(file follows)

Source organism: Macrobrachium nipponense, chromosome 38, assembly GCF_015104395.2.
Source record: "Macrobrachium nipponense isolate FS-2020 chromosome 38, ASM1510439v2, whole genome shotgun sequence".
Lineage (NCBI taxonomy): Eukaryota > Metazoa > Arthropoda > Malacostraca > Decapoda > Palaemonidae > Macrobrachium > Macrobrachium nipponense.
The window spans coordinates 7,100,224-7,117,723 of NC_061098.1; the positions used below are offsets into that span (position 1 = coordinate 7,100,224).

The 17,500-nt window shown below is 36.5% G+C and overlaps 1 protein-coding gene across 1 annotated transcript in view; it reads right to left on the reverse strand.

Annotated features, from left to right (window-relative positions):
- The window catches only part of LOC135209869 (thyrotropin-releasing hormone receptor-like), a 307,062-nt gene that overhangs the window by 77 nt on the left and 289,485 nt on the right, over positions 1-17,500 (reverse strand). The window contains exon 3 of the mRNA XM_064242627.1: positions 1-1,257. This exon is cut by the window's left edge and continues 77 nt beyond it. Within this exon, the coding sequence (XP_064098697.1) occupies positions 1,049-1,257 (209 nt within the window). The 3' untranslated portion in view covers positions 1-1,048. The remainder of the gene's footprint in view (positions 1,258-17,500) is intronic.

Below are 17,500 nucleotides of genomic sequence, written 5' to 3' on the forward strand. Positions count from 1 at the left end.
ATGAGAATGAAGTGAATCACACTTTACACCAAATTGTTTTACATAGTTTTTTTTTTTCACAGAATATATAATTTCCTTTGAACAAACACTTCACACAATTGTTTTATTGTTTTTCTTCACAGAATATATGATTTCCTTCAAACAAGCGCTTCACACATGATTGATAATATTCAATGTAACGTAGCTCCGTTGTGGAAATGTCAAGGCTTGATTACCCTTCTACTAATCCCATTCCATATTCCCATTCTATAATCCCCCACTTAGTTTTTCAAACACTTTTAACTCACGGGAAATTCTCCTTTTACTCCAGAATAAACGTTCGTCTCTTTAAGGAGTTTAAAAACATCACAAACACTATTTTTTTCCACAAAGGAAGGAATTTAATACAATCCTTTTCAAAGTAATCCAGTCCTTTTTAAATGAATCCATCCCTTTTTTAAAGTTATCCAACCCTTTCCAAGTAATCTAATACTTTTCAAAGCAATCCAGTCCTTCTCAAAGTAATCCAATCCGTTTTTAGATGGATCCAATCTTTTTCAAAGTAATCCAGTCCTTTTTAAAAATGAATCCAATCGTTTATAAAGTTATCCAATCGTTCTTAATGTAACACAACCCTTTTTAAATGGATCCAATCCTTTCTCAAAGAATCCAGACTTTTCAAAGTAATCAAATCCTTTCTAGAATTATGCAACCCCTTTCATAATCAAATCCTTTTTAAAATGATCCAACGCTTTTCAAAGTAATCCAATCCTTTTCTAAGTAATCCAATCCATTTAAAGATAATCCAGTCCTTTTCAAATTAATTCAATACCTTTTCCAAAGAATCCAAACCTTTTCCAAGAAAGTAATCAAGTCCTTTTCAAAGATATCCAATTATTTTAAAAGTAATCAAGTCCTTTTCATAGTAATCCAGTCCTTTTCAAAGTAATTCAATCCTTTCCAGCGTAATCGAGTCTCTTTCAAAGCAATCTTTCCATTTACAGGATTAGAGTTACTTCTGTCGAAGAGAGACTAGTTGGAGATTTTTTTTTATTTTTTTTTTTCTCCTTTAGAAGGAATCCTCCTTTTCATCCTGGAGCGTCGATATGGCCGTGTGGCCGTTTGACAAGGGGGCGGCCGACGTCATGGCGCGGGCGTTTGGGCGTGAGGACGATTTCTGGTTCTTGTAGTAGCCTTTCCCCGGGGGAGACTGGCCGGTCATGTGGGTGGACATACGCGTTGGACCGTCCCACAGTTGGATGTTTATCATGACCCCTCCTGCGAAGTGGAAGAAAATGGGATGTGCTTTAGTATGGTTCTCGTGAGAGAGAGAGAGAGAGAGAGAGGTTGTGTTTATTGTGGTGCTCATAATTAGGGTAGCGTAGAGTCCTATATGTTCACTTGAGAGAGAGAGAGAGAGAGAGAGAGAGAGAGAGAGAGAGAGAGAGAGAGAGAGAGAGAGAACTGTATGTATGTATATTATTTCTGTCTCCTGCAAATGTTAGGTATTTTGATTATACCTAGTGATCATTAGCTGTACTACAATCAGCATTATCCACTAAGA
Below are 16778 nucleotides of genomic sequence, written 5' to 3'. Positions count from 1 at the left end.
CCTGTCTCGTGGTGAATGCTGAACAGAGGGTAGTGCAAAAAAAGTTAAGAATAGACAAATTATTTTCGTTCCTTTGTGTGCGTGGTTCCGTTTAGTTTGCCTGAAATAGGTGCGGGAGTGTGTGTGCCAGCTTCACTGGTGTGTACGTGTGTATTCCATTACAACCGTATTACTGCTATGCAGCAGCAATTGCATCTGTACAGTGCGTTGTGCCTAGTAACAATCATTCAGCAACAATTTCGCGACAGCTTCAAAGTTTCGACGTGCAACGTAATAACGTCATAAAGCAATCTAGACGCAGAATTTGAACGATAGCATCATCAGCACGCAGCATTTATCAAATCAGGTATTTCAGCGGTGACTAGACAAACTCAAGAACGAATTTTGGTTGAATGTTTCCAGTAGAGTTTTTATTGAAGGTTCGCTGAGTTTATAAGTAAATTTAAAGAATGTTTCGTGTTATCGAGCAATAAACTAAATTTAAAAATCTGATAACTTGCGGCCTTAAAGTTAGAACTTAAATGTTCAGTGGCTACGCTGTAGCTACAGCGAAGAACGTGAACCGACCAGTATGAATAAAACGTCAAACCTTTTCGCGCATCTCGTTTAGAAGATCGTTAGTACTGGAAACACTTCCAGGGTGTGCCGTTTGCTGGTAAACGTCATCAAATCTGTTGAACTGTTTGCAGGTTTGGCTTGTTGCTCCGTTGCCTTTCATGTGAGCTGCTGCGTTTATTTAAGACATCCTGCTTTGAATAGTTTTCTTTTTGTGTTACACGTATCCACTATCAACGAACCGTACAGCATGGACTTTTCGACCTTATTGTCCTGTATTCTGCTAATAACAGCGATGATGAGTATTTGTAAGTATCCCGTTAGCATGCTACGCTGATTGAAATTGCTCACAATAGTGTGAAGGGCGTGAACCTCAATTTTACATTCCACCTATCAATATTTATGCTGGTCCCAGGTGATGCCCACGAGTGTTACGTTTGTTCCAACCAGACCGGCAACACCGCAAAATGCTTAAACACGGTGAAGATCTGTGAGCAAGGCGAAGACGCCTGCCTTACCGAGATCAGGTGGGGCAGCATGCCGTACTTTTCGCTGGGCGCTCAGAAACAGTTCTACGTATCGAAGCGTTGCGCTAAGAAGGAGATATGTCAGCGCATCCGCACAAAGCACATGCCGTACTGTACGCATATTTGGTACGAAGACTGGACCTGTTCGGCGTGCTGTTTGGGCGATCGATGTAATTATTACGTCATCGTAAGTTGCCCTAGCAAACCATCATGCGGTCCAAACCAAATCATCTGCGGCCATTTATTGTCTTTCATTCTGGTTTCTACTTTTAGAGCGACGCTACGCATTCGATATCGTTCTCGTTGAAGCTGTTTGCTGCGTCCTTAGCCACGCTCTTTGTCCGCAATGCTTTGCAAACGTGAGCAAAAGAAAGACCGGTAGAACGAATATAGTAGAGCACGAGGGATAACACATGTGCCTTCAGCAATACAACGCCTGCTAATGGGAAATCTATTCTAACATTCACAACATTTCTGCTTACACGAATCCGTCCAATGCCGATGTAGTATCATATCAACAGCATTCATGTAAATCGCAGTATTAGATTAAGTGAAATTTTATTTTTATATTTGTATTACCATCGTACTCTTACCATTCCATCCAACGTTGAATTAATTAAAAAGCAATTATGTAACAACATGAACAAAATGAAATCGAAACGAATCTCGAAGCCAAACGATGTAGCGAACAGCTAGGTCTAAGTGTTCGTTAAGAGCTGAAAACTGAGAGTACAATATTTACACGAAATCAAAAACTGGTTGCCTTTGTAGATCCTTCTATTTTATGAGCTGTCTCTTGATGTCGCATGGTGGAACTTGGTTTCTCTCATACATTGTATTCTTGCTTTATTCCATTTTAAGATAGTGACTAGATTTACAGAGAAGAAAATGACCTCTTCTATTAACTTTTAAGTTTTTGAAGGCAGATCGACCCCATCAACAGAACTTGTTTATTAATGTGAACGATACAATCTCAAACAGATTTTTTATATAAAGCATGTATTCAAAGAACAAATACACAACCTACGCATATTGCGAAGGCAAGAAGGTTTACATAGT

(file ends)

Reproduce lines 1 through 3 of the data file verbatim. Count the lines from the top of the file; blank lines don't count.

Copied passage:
Source organism: Macrobrachium nipponense, chromosome 38, assembly GCF_015104395.2.
Source record: "Macrobrachium nipponense isolate FS-2020 chromosome 38, ASM1510439v2, whole genome shotgun sequence".
Lineage (NCBI taxonomy): Eukaryota > Metazoa > Arthropoda > Malacostraca > Decapoda > Palaemonidae > Macrobrachium > Macrobrachium nipponense.